Mating Politics

By Alexa Trearchis '13 / November/December 2011
November 28th, 2011

Want to attract a mate online? Then keep your political beliefs to yourself. That's the conclusion from a recent Brown study that found people who use some of the more popular online dating services would rather admit their weight than disclose their political leanings. They'd rather be described as fat than liberal. 

In the study, published this fall in Evolution and Human Behavior, political scientist Rose McDermott and her colleagues surveyed 3,000 men and women active on online dating services. She found that only 14 percent included political interests among their likes when creating their profiles, while 17 percent confessed to being fat.

"When asked to describe their body type, a larger proportion of our sample voluntarily described themselves as either 'heavy set,' having 'a few extra pounds,' or 'stocky' than listed 'politics' as one of their interests," wrote McDermott and her coauthors, University of Miami political scientist Casey Klofstad and Penn State University political scientist Peter K. Hatemi.

McDermott says she undertook the study to determine why couples so often end up with the same political beliefs. Her study suggests that singles are interested in other things early in a relationship, while more serious matters such as politics emerge later. According to McDermott, compatibility is more important in long-term relationships because, from an evolutionary perspective, parental harmony increases the likelihood of successfully raising offspring.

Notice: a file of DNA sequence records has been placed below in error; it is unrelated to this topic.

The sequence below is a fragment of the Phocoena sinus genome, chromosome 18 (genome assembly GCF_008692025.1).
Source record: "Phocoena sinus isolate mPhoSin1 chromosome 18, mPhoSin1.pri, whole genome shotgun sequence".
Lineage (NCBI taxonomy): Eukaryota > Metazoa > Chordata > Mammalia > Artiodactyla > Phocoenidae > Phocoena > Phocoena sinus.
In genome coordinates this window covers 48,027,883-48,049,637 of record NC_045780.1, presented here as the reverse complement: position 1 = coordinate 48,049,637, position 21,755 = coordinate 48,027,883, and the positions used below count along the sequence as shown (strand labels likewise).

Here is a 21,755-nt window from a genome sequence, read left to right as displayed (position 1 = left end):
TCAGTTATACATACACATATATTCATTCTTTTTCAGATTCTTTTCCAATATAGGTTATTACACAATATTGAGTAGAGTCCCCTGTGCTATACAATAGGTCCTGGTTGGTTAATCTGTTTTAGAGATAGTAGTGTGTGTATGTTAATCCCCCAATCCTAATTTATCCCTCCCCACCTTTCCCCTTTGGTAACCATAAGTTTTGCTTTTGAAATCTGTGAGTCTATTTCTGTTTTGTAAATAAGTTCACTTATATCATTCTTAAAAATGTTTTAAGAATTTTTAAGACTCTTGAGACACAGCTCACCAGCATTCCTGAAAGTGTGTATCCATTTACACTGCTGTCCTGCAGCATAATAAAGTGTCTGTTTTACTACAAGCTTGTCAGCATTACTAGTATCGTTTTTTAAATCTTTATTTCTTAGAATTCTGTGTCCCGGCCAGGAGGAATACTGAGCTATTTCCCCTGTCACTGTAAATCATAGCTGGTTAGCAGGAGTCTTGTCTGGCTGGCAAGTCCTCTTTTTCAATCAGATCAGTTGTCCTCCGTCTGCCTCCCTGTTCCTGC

Among the study's other findings:

Women are 8 percent less likely than men to report an interest in politics.

A higher income, education, and degree of civil engagement (i.e., volunteerism) increases the likelihood of listing politics as an interest.

Older daters and those with higher education levels were more willing to express a definitive political preference, such as "very liberal" or "ultra conservative."

Illustration by Timothy Cook. 


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November/December 2011